If Trump believes that “nobody really knows” whether the Russian government interfered in the US election, he should be calling for an investigation to learn the truth. Instead, he has dismissed the intelligence community’s finding as “ridiculous,” while failing to offer any opposing evidence.
John Bolton (who Trump is reportedly considering for a high-level position at the State Department) didn’t bother presenting any evidence either, when he suggested on December 11 that the Russian election hacking was a “false flag” operation by the Obama administration. Bolton and Trump aren’t even trying to build a serious case against the CIA reports; they’re content to simply sow doubt—a classic denial strategy.
“I won’t use them.” Once Trump is in office, it will be even easier for him to ignore expert advice. For example, he has nominated cabinet members who have made it their mission to eliminate programs that provide information about how our climate is changing, and what to do about it. This sends a signal that Trump won’t use the federal government’s climate expertise.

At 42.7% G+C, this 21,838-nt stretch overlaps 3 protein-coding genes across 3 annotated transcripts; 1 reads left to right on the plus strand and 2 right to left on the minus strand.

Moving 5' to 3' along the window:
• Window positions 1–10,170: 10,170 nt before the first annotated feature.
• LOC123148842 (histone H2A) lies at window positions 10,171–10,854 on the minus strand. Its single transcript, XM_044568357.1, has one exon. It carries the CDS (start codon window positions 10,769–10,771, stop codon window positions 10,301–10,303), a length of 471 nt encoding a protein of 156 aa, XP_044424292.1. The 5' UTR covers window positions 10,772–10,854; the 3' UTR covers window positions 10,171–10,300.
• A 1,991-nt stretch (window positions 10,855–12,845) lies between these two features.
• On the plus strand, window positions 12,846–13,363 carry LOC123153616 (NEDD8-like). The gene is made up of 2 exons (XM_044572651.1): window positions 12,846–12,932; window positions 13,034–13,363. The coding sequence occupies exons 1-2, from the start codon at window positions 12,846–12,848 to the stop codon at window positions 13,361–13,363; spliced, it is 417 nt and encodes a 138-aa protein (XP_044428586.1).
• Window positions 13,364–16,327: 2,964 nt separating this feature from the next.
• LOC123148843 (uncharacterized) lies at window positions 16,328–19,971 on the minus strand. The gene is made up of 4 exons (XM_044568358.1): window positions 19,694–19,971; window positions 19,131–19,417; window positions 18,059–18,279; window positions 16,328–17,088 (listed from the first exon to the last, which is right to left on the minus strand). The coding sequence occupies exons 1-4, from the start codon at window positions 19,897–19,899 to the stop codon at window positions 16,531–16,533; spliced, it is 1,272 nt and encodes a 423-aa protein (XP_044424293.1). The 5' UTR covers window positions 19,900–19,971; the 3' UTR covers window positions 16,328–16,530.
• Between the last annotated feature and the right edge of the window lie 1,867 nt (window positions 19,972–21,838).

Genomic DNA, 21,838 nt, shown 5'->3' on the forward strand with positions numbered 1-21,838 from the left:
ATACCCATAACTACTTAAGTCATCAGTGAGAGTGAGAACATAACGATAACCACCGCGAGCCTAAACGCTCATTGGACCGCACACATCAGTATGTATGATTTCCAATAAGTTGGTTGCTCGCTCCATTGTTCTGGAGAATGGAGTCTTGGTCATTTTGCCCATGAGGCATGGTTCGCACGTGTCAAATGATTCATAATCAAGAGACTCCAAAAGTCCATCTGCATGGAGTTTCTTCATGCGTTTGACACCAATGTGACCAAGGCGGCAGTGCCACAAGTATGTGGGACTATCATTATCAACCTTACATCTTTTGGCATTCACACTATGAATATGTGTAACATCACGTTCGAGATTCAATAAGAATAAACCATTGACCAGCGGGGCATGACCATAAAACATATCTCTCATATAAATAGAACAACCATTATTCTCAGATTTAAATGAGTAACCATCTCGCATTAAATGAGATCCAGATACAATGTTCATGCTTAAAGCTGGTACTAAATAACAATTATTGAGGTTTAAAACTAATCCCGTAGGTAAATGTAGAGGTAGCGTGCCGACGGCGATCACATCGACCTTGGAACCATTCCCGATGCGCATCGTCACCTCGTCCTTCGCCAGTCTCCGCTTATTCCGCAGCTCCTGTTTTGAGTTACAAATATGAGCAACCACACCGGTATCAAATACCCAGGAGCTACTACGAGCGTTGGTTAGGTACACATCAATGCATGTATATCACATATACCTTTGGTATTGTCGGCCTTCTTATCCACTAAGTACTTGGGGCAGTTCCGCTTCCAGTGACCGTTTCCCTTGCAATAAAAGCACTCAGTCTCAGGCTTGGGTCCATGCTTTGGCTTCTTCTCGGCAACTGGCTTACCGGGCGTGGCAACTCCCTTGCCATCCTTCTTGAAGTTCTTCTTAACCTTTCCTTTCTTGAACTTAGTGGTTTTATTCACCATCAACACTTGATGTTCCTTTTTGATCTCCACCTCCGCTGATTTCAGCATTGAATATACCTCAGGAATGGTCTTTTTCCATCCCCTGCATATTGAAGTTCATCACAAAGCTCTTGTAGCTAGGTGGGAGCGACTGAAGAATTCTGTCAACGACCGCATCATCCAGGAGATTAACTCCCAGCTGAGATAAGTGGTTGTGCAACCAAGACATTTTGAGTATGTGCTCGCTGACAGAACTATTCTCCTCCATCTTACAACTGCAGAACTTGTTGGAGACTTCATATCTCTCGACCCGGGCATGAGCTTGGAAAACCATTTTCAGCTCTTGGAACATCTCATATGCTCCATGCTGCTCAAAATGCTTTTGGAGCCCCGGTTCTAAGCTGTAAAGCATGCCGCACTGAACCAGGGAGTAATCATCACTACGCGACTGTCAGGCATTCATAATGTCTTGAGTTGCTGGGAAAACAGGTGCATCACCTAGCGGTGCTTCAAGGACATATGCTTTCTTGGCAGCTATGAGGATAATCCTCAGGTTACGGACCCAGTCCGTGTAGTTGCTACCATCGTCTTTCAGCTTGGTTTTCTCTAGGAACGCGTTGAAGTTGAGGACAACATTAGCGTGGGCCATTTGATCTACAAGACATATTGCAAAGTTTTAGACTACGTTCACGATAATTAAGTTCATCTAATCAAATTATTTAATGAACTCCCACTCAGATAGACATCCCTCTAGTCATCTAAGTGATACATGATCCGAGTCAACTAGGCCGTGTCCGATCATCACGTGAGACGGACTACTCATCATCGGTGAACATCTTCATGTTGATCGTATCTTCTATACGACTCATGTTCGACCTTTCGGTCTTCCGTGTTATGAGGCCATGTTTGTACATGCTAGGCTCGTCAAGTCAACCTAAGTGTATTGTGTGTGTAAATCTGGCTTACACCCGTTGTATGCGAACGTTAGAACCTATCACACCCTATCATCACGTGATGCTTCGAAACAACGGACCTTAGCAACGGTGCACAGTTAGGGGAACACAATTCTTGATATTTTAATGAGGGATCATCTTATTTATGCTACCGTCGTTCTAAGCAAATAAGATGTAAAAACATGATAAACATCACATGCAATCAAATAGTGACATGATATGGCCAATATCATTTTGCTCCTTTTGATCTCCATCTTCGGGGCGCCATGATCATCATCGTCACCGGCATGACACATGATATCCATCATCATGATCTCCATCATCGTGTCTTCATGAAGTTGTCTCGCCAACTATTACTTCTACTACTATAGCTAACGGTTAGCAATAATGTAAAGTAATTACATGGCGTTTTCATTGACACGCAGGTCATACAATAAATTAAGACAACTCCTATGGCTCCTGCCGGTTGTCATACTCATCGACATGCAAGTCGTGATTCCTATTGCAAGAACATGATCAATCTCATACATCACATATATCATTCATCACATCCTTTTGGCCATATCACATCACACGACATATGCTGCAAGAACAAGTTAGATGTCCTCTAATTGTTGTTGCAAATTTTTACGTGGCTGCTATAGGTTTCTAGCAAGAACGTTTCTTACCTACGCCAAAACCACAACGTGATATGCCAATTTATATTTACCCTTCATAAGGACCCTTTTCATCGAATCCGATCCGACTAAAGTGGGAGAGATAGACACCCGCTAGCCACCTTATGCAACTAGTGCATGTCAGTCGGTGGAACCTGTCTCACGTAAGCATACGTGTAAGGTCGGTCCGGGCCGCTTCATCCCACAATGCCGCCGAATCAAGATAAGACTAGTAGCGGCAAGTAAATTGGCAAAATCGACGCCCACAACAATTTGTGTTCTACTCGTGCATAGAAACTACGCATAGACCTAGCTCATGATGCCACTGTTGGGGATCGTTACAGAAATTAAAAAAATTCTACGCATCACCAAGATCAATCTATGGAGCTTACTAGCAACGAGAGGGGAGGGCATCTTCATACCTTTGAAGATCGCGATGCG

He takes a similar approach to intelligence. In an August interview with Fox News, just after his first intelligence briefing, Trump said of the people who have provided the president with intelligence for the past decade: “I won’t use them.” Trump sits for intelligence briefings sporadically, rather than daily (as his predecessors have).
Trump’s team rejected the CIA’s conclusions with a statement saying, “These are the same people that said Saddam Hussein had weapons of mass destruction.” This rebuttal shows a lack of understanding—or an intentional distortion—of what actually happened in Iraq. It was President George W. Bush and other top White House officials who pushed the false claim about Hussein, not intelligence experts. In fact, intelligence agents warned Bush that the information came from an unreliable source. Like Trump, Bush was an intelligence denier.
Unintelligence in the Oval Office. When a president doesn’t trust the intelligence community, and relies instead on his own judgment and that of confidants who lack intelligence expertise—or are compromised by lucrative, personal ties to the Kremlin—he can cause huge problems for both foreign relations and the American people.